Ubiquiti Networks Connects With Another Strong Quarter

By Steve SymingtonMarketsFool.com

Ubiquiti Networks(NASDAQ: UBNT)released better-than-expected fiscal third-quarter 2017 results on Thursday after the market closed, highlighted by company-record revenue, healthy bottom-line growth, and the impending rollout of AmpliFi products in additional leading consumer outlets.

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But shares fell almost 6% Friday as the market digested Ubiquiti's mixed guidance -- at least relative to Wall Street's expectations -- to end its fiscal year. So let's take a closer look at what droveUbiquiti Networks' business this quarter and what we can expect from the network hardware specialist in the months ahead.


Ubiquiti Networks results: The raw numbers

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Data source: Ubiquiti Networks.

What happened with Ubiquiti Networks this quarter?

  • Adjusting for items like stock-based compensation, net income grew 21.9% year over year to $64.6 million. Net income per share increased 23.8% to $0.78.
  • These results were near the high end of Ubiquiti's guidance, which called forrevenue between $210 million to $220 million and adjusted earnings per share of $0.73 to $0.79.
  • By segment:
  • Service provider technology revenue increased 8.8%, to $104.7 million, driven by new product offerings targeting the segment.
  • Enterprise technology revenue climbed 59.6%, to $113.6 million, exceeding service provider revenue for the first time thanks to continued adoption of UniFi and other products in the enterprise market, as well as strong sales of new AmpliFi consumer products.
  • By geography:
  • North American revenue grew 36% year over year, to $78.6 million.
  • South American revenue jumped 79.7%, to $27.8 million.
  • Revenue from Europe, the Middle East, and Africa increased 19.8%, to $87.8 million.
  • Asia-Pacific revenue rose 15.8%, to $24.2 million.
  • Gross margin increased 80 basis points from last quarter, to 45.4%, but declined 4 percentage points from the same year-ago period due to product mix being weighted toward newer products that are "earlier in the cost curve."
  • Repurchased 1,932,411 shares of common stock for $96.3 million, or an average price of $49.82 per share.
  • Began shipping UniFi AC HD access points in volume at a "disruptive price point" of $349.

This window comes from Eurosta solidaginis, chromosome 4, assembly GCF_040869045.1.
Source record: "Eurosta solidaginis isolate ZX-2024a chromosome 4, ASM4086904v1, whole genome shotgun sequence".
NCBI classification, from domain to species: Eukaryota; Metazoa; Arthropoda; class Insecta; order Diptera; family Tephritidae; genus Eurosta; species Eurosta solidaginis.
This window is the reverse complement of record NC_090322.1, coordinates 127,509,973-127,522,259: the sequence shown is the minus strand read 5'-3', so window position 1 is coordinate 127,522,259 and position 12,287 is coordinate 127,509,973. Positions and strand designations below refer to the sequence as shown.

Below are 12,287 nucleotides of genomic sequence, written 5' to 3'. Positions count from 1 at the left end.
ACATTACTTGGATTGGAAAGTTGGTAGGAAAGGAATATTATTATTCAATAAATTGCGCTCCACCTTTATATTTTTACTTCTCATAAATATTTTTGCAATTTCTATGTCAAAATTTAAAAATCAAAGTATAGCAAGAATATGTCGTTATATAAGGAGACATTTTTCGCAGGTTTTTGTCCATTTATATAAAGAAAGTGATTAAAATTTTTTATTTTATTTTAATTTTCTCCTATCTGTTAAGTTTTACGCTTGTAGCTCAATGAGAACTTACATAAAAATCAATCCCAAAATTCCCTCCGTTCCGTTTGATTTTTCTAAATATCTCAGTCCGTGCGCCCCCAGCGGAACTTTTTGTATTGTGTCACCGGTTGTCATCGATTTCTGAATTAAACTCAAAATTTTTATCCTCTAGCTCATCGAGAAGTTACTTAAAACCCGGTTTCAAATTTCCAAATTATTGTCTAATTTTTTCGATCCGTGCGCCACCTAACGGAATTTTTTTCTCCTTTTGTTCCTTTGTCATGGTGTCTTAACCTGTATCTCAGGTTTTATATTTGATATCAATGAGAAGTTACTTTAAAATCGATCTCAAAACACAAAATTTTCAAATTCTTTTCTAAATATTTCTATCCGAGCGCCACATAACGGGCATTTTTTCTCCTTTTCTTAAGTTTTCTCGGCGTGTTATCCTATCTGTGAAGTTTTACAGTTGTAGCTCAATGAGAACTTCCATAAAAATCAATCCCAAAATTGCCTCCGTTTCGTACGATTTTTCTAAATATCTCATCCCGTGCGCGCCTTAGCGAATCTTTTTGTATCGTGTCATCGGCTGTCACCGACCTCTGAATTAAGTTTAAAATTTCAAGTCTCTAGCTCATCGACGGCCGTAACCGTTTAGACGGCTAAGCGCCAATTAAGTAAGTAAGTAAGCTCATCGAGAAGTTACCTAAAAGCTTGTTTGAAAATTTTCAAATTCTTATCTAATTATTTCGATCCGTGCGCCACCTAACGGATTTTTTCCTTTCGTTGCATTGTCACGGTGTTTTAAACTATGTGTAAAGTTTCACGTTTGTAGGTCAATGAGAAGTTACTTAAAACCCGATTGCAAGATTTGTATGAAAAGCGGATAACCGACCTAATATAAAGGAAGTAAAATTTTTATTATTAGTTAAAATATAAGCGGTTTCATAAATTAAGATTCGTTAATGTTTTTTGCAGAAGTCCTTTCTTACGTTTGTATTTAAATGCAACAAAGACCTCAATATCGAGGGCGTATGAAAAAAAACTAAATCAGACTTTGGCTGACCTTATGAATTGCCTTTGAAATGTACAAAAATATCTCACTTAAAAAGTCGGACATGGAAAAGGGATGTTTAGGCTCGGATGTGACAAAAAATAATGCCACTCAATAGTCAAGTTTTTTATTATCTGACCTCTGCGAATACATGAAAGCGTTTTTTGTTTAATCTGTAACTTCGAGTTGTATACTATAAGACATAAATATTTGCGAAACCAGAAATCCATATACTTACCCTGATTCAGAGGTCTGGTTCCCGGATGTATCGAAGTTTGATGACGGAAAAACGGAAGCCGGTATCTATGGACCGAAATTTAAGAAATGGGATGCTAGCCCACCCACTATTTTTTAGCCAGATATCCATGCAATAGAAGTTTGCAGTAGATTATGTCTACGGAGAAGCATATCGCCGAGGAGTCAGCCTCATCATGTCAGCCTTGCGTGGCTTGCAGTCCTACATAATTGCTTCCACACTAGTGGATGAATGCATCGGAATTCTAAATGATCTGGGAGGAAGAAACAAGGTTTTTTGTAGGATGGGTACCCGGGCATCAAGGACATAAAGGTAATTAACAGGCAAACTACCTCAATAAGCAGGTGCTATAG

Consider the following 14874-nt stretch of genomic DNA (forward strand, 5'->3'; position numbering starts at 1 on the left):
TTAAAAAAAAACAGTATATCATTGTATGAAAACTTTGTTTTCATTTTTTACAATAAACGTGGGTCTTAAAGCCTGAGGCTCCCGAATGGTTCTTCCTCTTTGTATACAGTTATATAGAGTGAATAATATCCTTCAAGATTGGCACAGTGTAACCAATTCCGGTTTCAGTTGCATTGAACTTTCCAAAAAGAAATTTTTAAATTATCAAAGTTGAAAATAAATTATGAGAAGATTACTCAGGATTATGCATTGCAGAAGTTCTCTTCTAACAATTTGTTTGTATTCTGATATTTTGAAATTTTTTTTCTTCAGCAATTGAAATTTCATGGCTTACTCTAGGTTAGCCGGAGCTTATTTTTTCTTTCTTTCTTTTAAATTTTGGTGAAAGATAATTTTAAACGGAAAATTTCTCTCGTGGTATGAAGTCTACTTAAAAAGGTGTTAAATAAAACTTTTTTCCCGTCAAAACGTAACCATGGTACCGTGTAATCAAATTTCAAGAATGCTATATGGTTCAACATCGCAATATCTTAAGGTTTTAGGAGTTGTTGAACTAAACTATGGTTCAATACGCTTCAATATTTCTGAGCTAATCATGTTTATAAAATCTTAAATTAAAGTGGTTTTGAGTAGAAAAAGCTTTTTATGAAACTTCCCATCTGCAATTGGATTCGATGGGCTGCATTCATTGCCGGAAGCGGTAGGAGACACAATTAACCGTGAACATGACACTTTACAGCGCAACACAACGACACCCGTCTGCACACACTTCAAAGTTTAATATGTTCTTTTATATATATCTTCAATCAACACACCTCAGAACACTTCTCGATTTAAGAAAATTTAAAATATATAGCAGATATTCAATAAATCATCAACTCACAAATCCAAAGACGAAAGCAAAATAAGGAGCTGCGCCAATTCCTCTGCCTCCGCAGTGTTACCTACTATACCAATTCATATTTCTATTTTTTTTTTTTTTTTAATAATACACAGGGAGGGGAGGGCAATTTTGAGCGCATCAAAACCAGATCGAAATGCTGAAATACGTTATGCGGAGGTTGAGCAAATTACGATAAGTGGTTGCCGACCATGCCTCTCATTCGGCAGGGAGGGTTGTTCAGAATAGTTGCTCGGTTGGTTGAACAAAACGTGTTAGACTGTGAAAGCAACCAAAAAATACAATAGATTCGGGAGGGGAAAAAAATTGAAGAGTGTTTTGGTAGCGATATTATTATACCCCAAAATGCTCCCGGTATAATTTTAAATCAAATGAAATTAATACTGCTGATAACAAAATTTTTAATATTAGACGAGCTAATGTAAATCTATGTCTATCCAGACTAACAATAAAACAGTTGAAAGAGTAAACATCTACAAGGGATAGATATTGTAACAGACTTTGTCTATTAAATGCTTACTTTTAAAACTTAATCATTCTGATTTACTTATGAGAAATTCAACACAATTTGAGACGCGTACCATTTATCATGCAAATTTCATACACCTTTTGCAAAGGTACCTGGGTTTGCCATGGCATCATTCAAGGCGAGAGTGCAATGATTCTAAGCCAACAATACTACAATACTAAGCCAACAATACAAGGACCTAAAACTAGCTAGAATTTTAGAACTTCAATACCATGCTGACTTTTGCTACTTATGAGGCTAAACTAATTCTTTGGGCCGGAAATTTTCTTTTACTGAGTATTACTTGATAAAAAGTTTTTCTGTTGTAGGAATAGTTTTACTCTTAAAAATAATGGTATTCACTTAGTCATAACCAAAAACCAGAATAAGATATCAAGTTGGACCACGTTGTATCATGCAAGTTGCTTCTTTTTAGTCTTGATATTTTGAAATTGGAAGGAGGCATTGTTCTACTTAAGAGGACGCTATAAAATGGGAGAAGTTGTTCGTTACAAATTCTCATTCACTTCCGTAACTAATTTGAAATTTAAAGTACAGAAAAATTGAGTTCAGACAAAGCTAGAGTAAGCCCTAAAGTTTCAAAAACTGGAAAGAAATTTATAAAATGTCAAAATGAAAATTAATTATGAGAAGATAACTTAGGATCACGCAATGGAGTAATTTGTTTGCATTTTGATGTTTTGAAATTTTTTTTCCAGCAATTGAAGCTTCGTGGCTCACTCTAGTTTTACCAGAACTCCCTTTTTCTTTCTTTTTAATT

• Announced the UniFi AC In-Wall access point, aimed at key verticals in the enterprise segment that wish to introduce per-room Wi-Fi like healthcare, education, and hospitality.
  • Launched airMAX AC GEN2 for service provider customers, expanding Ubiquiti's strength in dense urban environments.
  • Announced distrubution of AmpliFi consumer products in consumer retail channels including Best Buy, GameStop, and Sam's Club (in addition to Ubiquiti's own site and previous partnership withAmazon), with an expected rollout starting this quarter.

What management had to say

In prepared remarks, Ubiquiti Networks management stated:

Looking forward

For the current fiscal fourth quarter of 2017, Ubiquiti Networks expects revenue of $215 million to $225 million, gross margin consistent on a sequential basis, and adjusted earnings per share of $0.70 to $0.75. By comparison, consensus estimates predicted quarterly revenue of $217.9 million (near the low end of Ubiquiti's guidance range) but higher adjusted earnings of $0.76 per share.

Why the bottom-line shortfall? According to Ubiquiti Networks, research and development costs this quarter are forecasted to be in the range of 9% to 10% of total revenue -- up from around 7.6% last quarter-- due to a combination of non-recurring engineering milestone payments and increased R&D staffing. To be fair, this shouldn't be surprising as Ubiquiti Networks strives to fulfill its promise of introducing more innovative new products to help it continue to disrupt and take market share in the industries it targets. And in fact, I'd be worried from a long-term investor's standpoint if R&D didn't remain a central priority.

So in the end -- contrary to the market's negative reaction on Friday and combined with Ubiquiti Networks' propensity for underpromising and overdelivering -- I don't think investors have any reason to worry after this strong report.

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Steve Symington has no position in any stocks mentioned. The Motley Fool owns shares of and recommends Amazon and Ubiquiti Networks. The Motley Fool owns shares of GameStop and has the following options: short July 2017 $24 calls on GameStop. The Motley Fool has a disclosure policy.